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From Hindupedia, the Hindu Encyclopedia

By Swami Harshananda

Abhiśravaṇa literally means ‘to face and to cause to listen’.

Performance of religious and semi-religious rites to propitiate one’s ancestors is a part and parcel of many cultures. The Hindus do it through

Śrāddha is performed on the death anniversary rites of departed ancestors and concists of rites to propitiate one’s ancestors. Inviting and feeding the learned brāhmaṇas is obligatory and also considered highly meritorious since the spirits of the departed souls are satisfied by it. When these brāhmaṇas are having their food, the performer of the śrāddha or his representative is expected to stand respectfully in front of them (abhi) and chant certain Vedic and paurāṇic hymns prescribed as suitable for such occasions, in their hearing (śravaṇa). The idea is that this helps in creating a spiritual atmosphere soaked in which the brāhmaṇas eat the food and consequently the forefathers will be satisfied and happy.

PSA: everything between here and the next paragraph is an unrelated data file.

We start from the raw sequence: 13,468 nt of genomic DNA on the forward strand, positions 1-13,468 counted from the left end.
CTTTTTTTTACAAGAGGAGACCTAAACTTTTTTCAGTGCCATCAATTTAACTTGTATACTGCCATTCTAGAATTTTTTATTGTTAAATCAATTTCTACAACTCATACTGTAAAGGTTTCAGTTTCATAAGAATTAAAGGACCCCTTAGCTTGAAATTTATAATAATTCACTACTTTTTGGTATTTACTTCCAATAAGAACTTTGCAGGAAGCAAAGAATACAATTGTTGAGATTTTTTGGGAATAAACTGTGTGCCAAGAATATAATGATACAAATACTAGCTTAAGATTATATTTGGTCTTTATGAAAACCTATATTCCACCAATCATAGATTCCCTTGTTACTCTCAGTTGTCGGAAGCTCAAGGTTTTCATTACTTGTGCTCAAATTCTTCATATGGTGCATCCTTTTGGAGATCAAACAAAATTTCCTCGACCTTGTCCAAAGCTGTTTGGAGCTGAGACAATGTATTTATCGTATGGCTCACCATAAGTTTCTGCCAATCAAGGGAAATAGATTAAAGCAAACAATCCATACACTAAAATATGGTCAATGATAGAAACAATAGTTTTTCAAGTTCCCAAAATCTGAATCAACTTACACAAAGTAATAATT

Some of the hymns recommended by the dharmaśāstras to be chanted during abhiśravaṇa are: Gāyatri[1], Rakṣoghna Mantras[2], Pitrya Mantras[3], Apratiratha Mantras[4], Purusasukta[5], Srīsukta[6], Pavamānasukta[7], Trisuparṇa Mantras[8]

While chanting the hymns, the sacred thread should be worn in the upavīta fashion (hanging from the left shoulder to below the right arm-pit). The chanting should be neither too loud nor too fast.


  1. Rgveda Samhitā 3.62.10
  2. Rgveda Samhitā 4.4.1-5
  3. Taittiriya Brāhmana
  4. Taittiriya Samhitā
  5. Rgveda Samhitā 10.90.1
  6. Rgveda-khila
  7. Rgveda Samhitā 9.1.1
  8. Mahānārāyanopanisad 38 to 40
  • The Concise Encyclopedia of Hinduism, Swami Harshananda, Ram Krishna Math, Bangalore